2. You are taken to: http://msdn2.microsoft.com/en-us/library/z15yzzew.aspx which shows you to modify your project, including an explanation of relevant project and solution settings and building (compiling) sites.

[CSS Editing]
1. Open up a CSS file
2. Press F1. You are taken here: http://msdn2.microsoft.com/en-us/library/6yw92e07.aspx
You get help about the CSS editor; it shows you how the Style Rule Dialog Box works, how to pick fonts and it links to an introduction to CSS.
3. Open up the style builder and press F1. You're taken here: http://msdn2.microsoft.com/en-us/library/bb907591.aspx
It shows you how to create new styles, how you can work with new and existing CSS files, shows you basic HTML editing in VWD and much more.

Finally, take a look here: http://msdn2.microsoft.com/en-us/library/ms178093.aspx It's the main index to help on VWD. It has thousands and thousands of free pages with information on about anything you can think of in VWD, all neatly organized in a well designed tree structure. Additionally, you can search the on-line help in case you have free format questions.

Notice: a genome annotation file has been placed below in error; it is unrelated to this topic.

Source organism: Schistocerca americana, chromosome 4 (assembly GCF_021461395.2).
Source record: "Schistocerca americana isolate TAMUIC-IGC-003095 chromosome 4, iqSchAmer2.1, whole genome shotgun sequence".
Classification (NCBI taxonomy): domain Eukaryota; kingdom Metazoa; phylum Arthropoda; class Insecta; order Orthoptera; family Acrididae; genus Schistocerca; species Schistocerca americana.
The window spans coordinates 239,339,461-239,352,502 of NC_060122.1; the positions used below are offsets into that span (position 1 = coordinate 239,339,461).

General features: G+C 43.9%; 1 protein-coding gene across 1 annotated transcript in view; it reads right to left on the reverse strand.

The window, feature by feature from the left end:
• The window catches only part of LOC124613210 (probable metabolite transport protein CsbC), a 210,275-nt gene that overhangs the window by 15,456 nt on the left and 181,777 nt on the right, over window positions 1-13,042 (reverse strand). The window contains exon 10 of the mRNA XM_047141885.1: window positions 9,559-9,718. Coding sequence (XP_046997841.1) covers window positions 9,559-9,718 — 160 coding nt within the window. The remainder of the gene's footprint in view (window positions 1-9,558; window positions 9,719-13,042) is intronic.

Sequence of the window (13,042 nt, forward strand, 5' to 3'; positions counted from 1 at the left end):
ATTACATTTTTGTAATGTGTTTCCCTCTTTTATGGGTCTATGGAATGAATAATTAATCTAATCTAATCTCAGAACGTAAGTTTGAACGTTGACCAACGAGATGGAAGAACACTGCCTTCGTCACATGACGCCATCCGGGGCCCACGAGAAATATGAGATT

I could go on for hours like this. No help?? No help in true Microsoft fashion? Come on!! Get real!!
Quote:
quote:It took me 6 weeks to write 3200 lines of code for the Macro I'm trying to migrate (what the heck is a macro anyway?)
Heuh?
First: http://www.google.com/search?hl=en&q=wikipedia+macro
And then you end up here: http://en.wikipedia.org/wiki/Macro_%...ter_science%29
A three second search, a 5 minutes read, and a life-time use of knowledge of the word Macro and a bit more.
Quote:
quote:Why?, because some moron decided a drop down list can only use two columns in a database table.
Why are you judging so hard? Why is the designer of the drop-down a moron because you can only enter one field to display and one for the value? Why are you not a moron for not being able to convert a macro in 6 weeks? I am not saying you are one; I am just saying you shouldn't judge so hard. Maybe you don't like the behavior; fine. I can agree on that, but it's a fact of life if you want to stick to simple drop downs. However, again a quick Google search brings up stuff like the Telerik controls (although there are many other vendors as well): http://www.telerik.com/DEMOS/ASPNET/...DefaultCS.aspx

This particular demo shows three columns, but you can easily use 11 if you want.
Quote:
quote:If there are too many available "code words" that's fine; refer the reader to another book, which you did throughout.
In your e-mail you mentioned the following "code words" that you didn't understand. Again, I don't think your judgement on the book is fair. I listed the code words below and complemented them with the part of the book that describes them:

[Namespace]